On March 24, Pastor Katy preaches on Matthew 26:6-16.
6 While Jesus was in Bethany in the home of Simon the Leper, 7 a woman came to him with an alabaster jar of very expensive perfume, which she poured on his head as he was reclining at the table. 8 When the disciples saw this, they were indignant. “Why this waste?” they asked. 9 “This perfume could have been sold at a high price and the money given to the poor.” 10 Aware of this, Jesus said to them, “Why are you bothering this woman? She has done a beautiful thing to me. 11 The poor you will always have with you, but you will not always have me. 12 When she poured this perfume on my body, she did it to prepare me for burial. 13 Truly I tell you, wherever this gospel is preached throughout the world, what she has done will also be told, in memory of her.”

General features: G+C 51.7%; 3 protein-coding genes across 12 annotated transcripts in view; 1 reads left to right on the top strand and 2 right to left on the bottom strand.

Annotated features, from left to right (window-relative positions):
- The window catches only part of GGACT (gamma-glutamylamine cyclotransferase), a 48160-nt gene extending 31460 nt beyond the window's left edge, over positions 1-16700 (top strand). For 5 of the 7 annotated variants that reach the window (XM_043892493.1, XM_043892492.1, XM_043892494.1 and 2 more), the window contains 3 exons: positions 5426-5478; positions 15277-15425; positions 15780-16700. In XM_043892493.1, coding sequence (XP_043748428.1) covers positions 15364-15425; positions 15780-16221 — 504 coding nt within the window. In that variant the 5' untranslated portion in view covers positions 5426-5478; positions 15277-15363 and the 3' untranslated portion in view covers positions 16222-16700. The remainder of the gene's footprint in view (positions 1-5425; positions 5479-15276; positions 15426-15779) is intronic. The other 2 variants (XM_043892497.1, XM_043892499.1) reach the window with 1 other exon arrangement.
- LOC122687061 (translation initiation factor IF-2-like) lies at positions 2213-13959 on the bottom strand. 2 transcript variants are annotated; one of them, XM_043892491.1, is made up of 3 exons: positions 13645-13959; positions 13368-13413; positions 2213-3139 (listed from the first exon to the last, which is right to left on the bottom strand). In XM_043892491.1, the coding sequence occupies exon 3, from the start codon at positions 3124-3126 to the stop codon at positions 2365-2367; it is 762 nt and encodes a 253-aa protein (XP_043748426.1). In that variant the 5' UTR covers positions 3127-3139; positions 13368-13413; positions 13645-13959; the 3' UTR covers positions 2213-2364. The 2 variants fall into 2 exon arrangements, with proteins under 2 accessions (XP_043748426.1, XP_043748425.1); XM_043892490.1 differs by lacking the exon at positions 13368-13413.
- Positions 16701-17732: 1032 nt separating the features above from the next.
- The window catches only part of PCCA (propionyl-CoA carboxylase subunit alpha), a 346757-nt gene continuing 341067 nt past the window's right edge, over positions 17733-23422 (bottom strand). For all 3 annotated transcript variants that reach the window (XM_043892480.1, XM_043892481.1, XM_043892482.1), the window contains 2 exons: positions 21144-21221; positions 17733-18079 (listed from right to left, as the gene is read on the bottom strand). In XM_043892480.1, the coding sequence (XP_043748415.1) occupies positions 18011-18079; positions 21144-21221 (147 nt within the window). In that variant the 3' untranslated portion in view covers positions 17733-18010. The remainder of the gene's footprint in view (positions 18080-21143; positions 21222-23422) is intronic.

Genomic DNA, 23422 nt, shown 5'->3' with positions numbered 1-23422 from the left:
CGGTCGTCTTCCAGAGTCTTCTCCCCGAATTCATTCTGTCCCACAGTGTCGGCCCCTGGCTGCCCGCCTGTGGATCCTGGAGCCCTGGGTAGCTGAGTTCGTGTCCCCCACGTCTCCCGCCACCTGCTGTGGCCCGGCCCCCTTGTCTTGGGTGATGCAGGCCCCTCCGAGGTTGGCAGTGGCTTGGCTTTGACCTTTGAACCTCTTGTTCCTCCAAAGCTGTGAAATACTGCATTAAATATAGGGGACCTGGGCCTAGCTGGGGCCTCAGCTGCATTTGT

14 Then one of the Twelve—the one called Judas Iscariot—went to the chief priests 15 and asked, “What are you willing to give me if I deliver him over to you?” So they counted out for him thirty pieces of silver. 16 From then on Judas watched for an opportunity to hand him over.
There are movements in history that are greater than the sum of their parts. Guarded within the swirling, destructive winds of a hurricane, there is a pause of peace and of clarity in the eye of the storm. Matthew’s version of the woman with the alabaster jar is both a profound movement in history and the pause in the storm. Set between two narratives about Judas’ betrayal and the plans for Jesus’ death, we find an unnamed woman whose single act of sacred waste is so profound that Jesus insists it be told and re-told right along with the Gospel.